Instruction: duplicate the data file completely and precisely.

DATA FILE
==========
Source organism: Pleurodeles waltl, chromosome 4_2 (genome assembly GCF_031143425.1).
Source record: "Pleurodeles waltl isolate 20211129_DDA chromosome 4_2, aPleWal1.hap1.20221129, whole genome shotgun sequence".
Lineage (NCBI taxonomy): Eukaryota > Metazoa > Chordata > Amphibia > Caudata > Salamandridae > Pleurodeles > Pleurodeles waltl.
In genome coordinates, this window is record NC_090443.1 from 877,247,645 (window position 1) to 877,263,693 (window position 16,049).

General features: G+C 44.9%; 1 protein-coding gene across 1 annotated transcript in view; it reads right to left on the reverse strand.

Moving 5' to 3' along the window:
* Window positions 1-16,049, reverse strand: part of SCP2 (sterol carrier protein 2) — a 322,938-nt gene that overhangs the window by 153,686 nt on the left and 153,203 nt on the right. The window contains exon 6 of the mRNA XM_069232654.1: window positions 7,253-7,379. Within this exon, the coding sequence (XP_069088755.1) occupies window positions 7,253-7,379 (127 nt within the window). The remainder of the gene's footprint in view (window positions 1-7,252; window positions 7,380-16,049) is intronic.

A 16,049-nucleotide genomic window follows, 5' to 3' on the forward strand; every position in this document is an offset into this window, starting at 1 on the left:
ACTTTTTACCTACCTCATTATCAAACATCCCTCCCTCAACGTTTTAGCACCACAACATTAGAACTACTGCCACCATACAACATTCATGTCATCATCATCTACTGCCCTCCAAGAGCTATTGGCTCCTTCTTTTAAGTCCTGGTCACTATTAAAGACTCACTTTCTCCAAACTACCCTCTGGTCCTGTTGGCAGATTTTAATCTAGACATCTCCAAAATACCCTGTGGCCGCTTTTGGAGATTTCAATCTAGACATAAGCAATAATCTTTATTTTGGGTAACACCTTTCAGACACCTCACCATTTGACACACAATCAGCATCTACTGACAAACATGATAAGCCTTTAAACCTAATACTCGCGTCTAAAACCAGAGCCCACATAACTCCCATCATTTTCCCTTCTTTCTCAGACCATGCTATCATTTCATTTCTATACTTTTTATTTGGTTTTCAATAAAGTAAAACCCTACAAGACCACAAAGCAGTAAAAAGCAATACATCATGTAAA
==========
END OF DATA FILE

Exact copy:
Source organism: Pleurodeles waltl, chromosome 4_2 (genome assembly GCF_031143425.1).
Source record: "Pleurodeles waltl isolate 20211129_DDA chromosome 4_2, aPleWal1.hap1.20221129, whole genome shotgun sequence".
Lineage (NCBI taxonomy): Eukaryota > Metazoa > Chordata > Amphibia > Caudata > Salamandridae > Pleurodeles > Pleurodeles waltl.
In genome coordinates, this window is record NC_090443.1 from 877,247,645 (window position 1) to 877,263,693 (window position 16,049).

General features: G+C 44.9%; 1 protein-coding gene across 1 annotated transcript in view; it reads right to left on the reverse strand.

Moving 5' to 3' along the window:
* Window positions 1-16,049, reverse strand: part of SCP2 (sterol carrier protein 2) — a 322,938-nt gene that overhangs the window by 153,686 nt on the left and 153,203 nt on the right. The window contains exon 6 of the mRNA XM_069232654.1: window positions 7,253-7,379. Within this exon, the coding sequence (XP_069088755.1) occupies window positions 7,253-7,379 (127 nt within the window). The remainder of the gene's footprint in view (window positions 1-7,252; window positions 7,380-16,049) is intronic.

A 16,049-nucleotide genomic window follows, 5' to 3' on the forward strand; every position in this document is an offset into this window, starting at 1 on the left:
ACTTTTTACCTACCTCATTATCAAACATCCCTCCCTCAACGTTTTAGCACCACAACATTAGAACTACTGCCACCATACAACATTCATGTCATCATCATCTACTGCCCTCCAAGAGCTATTGGCTCCTTCTTTTAAGTCCTGGTCACTATTAAAGACTCACTTTCTCCAAACTACCCTCTGGTCCTGTTGGCAGATTTTAATCTAGACATCTCCAAAATACCCTGTGGCCGCTTTTGGAGATTTCAATCTAGACATAAGCAATAATCTTTATTTTGGGTAACACCTTTCAGACACCTCACCATTTGACACACAATCAGCATCTACTGACAAACATGATAAGCCTTTAAACCTAATACTCGCGTCTAAAACCAGAGCCCACATAACTCCCATCATTTTCCCTTCTTTCTCAGACCATGCTATCATTTCATTTCTATACTTTTTATTTGGTTTTCAATAAAGTAAAACCCTACAAGACCACAAAGCAGTAAAAAGCAATACATCATGTAAA